Location, location, location
The following blog is made up of the best bits of editorial, articles and blogs that I’ve come across in my 38 years of working life, 30 of which I spent as my own boss at a very successful Creative Agency.
I thank all those that have inspired me to make (and write!) my own observations on these subjects. I now want to switch my focus to helping the next generation find the success that I did, and hopefully avoid a few of the pitfalls I didn’t!
I once listened to a Radio Four programme some years ago about the changing nature of education and the skills needed to carry with you into the future. They argued that for years, education has focussed on creating and enhancing knowledge, and on an expectation that you’d then be able to demonstrate this knowledge in an exam.
Whilst there’s no doubt that this is still very important, the World has significantly moved on from being focussed solely on memorising information - and a new skill is required. This is the ability to locate information quickly, and then interpret and use it correctly.
Since the late 1990s the internet has been ubiquitous. That’s because it holds the World’s collective memory. If a piece of information has ever existed, you’ll find it on the worldwide web. This, however, has been and is a system which poses a number of issues - and there’s one which stands out in particular.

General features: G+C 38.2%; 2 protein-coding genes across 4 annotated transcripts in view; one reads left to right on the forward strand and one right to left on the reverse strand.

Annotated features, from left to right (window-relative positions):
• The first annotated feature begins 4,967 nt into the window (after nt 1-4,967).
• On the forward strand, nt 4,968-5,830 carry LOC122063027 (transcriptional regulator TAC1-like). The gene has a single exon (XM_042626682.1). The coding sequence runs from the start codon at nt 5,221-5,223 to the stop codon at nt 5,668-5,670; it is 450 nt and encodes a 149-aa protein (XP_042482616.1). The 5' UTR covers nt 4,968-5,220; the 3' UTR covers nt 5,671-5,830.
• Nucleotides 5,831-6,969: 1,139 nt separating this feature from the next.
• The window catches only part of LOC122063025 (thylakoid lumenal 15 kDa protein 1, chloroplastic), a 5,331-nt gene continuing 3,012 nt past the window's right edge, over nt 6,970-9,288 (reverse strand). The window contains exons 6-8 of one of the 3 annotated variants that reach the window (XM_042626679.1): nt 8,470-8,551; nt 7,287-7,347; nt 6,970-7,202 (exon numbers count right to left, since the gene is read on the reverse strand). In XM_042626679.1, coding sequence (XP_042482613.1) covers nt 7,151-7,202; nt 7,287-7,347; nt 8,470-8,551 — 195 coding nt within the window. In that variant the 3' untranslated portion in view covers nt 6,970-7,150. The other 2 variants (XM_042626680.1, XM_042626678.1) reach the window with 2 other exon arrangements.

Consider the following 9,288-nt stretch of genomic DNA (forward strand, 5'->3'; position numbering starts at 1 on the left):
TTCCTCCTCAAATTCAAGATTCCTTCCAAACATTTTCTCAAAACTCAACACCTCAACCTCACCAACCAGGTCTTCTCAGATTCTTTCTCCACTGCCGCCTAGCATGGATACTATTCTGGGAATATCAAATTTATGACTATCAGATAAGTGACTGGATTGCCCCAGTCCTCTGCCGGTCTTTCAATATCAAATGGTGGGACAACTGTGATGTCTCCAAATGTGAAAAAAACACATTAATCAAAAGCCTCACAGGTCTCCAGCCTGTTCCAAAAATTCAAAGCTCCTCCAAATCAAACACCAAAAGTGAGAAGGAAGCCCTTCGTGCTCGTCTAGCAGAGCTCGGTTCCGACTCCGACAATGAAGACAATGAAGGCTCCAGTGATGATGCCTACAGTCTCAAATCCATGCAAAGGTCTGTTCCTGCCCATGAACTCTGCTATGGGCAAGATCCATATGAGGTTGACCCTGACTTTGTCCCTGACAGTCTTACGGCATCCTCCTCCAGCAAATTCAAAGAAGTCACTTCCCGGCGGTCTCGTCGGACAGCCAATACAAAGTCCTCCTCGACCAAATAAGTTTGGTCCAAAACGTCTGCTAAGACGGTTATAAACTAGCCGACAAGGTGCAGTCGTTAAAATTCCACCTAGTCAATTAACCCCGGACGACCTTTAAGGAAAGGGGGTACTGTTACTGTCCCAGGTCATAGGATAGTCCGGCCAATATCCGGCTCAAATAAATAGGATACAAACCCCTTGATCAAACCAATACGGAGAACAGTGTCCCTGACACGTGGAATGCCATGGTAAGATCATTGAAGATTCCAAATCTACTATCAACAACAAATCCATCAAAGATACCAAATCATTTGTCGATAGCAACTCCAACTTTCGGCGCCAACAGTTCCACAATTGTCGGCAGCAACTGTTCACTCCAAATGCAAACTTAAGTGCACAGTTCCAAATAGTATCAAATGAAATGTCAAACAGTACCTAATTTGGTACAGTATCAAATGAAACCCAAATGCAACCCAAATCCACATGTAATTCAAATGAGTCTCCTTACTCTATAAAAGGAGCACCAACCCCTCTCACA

Fake News! There is a great deal of false information out there, alongside and sometimes mixed in with that which is factual. Ultimately, anyone can add information to the internet through websites, social networking, blogging or commenting.
So, this ‘new skill’ comes in two parts. The first is the ability to rapidly locate the information you need. The second, and somewhat more important part, is to work out if that information is at best correct, or at worst, opinionated or false.
Sadly, humans have a tendency to find information that backs up their set of beliefs. This is known as confirmation bias, and it’s really not hard to find on the internet. It can be potentially ruinous. Prior to the internet, experts (who had studied long and hard to gain their expertise), gave their verdicts and generally people would follow their advice. Now, it’s possible for a non-expert (who is particularly opinionated) to express the opposite and gain massive traction.
This can be explained by a phenomenon, that was identified in a study as the Dunning-Kruger effect, which observes that people with a poorer skill base overestimate their competence in a particular field, whilst those with a greater level of skill knew their limitations. This is something which can be seen in the everyday world around us.
We can spot this at work in Lazy Journalism. Whilst it used to be written by time-served, experienced writers, it is now somewhat dumbed down by the voracious appetite for content on the internet and the hundreds of thousands of news channels, giving often unqualified and very opinionated people a platform, allowing them to write what they personally believe and pass it off as pucker journalism.
But it’s not all bad. Cut through the false news, the so-called ‘expert’ opinions and you’ll discover a wealth of knowledge at your fingertips which will not only enhance you, but also your knowledge of the World around you.